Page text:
Patrick McManus has a strange sense of humor: part redneck, part clown with a dash of subtlety. Yeah, if you haven’t read McManus, you probably don’t understand how a redneck can be subtle…. McManus pulls it off with style.
McManus writes predominantly about hunting, fishing, and his own life as a bumbling hick. It is his character’s approach to life that makes McManus worth reading. His “artificial life,” as seen through his writings, refuses to acknowledge that normal people view him as insane. He blithely sails through life with the assumption that everyone sees him the same way he views himself. He exemplifies this approach in his story about wounding his hand. Supposedly everyone loves to hear about how people got their wounds. So, McManus pops into the tavern and begins to tell everyone his story. Everytime he comes up for air, one audience member asks another about his latest fishing exploits (a la Anton Chekhov in the Cherry Orchard). McManus sees this as proof that they are interested in his story…..
Right about now, you might be saying to yourself, “Self, I am done with this review. There’s no way I am interested in reading a book by an ‘outdoors humorist.'” Well, hear me out for just a few more lines.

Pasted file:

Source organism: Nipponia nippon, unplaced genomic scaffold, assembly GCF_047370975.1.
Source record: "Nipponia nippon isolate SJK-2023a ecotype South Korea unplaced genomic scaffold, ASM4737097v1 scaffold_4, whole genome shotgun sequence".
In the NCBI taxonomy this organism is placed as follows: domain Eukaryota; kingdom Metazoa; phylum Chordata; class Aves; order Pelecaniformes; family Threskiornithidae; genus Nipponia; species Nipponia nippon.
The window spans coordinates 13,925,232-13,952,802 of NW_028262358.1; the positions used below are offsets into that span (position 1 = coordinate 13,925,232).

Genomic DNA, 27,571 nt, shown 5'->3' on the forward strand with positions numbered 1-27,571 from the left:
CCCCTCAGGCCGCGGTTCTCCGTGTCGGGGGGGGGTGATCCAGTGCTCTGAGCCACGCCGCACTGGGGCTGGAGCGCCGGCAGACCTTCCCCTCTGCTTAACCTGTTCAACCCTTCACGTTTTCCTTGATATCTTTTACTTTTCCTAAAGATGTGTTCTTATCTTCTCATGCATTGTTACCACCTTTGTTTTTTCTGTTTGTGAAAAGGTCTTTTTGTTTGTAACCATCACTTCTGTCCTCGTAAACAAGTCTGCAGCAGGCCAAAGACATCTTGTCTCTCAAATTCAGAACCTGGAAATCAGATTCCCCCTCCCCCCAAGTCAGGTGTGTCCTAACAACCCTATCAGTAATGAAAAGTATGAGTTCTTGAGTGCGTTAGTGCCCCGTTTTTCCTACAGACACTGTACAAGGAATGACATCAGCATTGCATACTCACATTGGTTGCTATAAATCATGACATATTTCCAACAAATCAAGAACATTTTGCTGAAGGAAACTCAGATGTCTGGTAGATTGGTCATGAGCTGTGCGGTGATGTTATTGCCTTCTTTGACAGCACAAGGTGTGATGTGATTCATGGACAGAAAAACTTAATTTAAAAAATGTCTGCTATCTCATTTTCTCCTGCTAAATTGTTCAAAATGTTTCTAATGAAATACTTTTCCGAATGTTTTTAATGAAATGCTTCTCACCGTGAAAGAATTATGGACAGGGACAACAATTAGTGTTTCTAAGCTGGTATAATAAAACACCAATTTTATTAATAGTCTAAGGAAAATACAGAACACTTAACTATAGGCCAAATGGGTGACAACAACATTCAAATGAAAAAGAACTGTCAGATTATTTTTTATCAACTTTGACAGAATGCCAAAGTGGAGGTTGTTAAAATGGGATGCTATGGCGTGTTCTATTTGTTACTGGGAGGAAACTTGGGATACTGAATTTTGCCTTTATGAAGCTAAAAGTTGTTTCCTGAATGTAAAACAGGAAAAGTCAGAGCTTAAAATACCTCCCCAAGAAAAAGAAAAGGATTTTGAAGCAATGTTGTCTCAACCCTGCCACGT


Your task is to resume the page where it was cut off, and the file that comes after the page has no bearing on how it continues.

It is my opinion that everyone should read McManus for the following reasons. First, he writes in short stories that are convenient for those times when you only have five or ten minutes to read.
Second, McManus’ approach to writing humor is unique and must be read to be appreciated. While Patrick McManus and Bill Cosby have their own unique styles, most comedians don’t; they copy each other with short witty “one-liners.” So, as a connoisseur of literature, you should read McManus to see a different approach to writing.
Third, McManus writes clean humor. You won’t find objectionable content (might be a tiny bit crass, but of the junior high style crass) and you will laugh (I hope). Give him a try; your library will have at least one of his books, I’m certain, but you can get a taste of this book here.